Constructing a Fly Camera

// Parameters: name, position, scene
const camera = new BABYLON.FlyCamera("FlyCamera", new BABYLON.Vector3(0, 5, -10), scene);
// Airplane like rotation, with faster roll correction and banked-turns.
// Default is 100. A higher number means slower correction.
camera.rollCorrect = 10;
// Default is false.
camera.bankedTurn = true;
// Defaults to 90° in radians in how far banking will roll the camera.
camera.bankedTurnLimit = Math.PI / 2;
// How much of the Yawing (turning) will affect the Rolling (banked-turn.)
// Less than 1 will reduce the Rolling, and more than 1 will increase it.
camera.bankedTurnMultiplier = 1;
// This attaches the camera to the canvas
camera.attachControl(canvas, true);

Clipping Planes and Infinite Perspective

Cameras in Babylon.js have clipping planes that specify a visual range in the scene that will be rendered. Anything outside of that range will not be rendered. For example, setting the camera's far clipping plane to 100 like this:

camera.maxZ = 100;

will not render anything past 100 units from the camera. The same is true of the near clipping plane as well. For example, setting the near clipping plane to 10 like this:

camera.minZ = 10;

will not rendering anything closer than 10 units from the camera.

In some cases, you may not want to clip the rendering of your scene. You may want your scene to effectively render out to infinity. This can be done by setting the far clipping plane to 0 like this:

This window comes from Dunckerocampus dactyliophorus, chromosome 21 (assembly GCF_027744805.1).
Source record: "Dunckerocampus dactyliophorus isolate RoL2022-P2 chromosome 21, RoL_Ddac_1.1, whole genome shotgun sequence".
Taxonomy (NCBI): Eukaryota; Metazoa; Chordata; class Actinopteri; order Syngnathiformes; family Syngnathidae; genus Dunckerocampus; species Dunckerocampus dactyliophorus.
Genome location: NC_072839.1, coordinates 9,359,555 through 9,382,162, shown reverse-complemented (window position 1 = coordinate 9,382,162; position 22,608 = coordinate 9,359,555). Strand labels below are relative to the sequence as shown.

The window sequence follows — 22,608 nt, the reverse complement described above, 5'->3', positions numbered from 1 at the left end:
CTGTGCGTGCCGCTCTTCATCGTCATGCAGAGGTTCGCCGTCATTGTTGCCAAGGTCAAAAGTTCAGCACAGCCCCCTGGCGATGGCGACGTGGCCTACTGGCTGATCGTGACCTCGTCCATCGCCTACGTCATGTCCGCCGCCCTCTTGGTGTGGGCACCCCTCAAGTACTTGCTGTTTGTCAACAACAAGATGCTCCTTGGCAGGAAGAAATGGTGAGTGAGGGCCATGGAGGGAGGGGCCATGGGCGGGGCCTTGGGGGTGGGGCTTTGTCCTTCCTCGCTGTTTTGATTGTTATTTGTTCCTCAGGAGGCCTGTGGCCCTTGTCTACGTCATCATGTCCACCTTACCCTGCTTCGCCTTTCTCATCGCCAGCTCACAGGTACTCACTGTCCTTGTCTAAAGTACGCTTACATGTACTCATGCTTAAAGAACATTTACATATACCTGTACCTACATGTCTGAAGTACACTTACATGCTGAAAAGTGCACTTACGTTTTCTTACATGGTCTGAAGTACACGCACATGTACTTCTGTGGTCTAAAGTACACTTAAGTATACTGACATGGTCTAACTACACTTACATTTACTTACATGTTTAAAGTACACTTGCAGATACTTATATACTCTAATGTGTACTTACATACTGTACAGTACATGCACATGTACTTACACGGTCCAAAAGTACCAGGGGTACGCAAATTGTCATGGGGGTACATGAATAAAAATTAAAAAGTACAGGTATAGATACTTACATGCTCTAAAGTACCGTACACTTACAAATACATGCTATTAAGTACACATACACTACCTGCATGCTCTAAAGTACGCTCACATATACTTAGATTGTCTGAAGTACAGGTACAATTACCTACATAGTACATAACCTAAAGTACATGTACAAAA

camera.maxZ = 0;

Just a friendly warning, setting the far clipping plane to infinity can reduce depth precision, so use this carefully!

Customizing inputs

The cameras rely upon user inputs to move the camera. If you are happy with the camera presets Babylon.js is giving you, just stick with it.

If you want to change user inputs based upon user preferences, customize one of the existing presets, or use custom input mechanisms. Those cameras have an input manager that is designed for those advanced scenarios. Read customizing camera inputs to learn more about tweaking inputs on your cameras.

Correcting perspective projection

If you are doing applications like architectural rendering, you may encounter the need to compensate for perspective tilting of vertical lines. Let's consider this case : you are rendering a tall building from a human eye point of view. Naturally, vertical lines will converge towards a vanishing point, like on this playground : Screenshot of the tilted vertical lines.

While this is realistic, it may be visually inappealing. If the angle between those lines stays quite low, it may be interesting to consider correcting the perspective correction, using camera.applyVerticalCorrection(). This method will automatically compute the vertical correction to apply regarding the current camera pitch angle : Screenshot of the corrected vertical lines.

And if you want further control other the camera projection plane tilting, you can mess with the camera.projectionPlaneTilt property. See this forum post for more information.

Further reading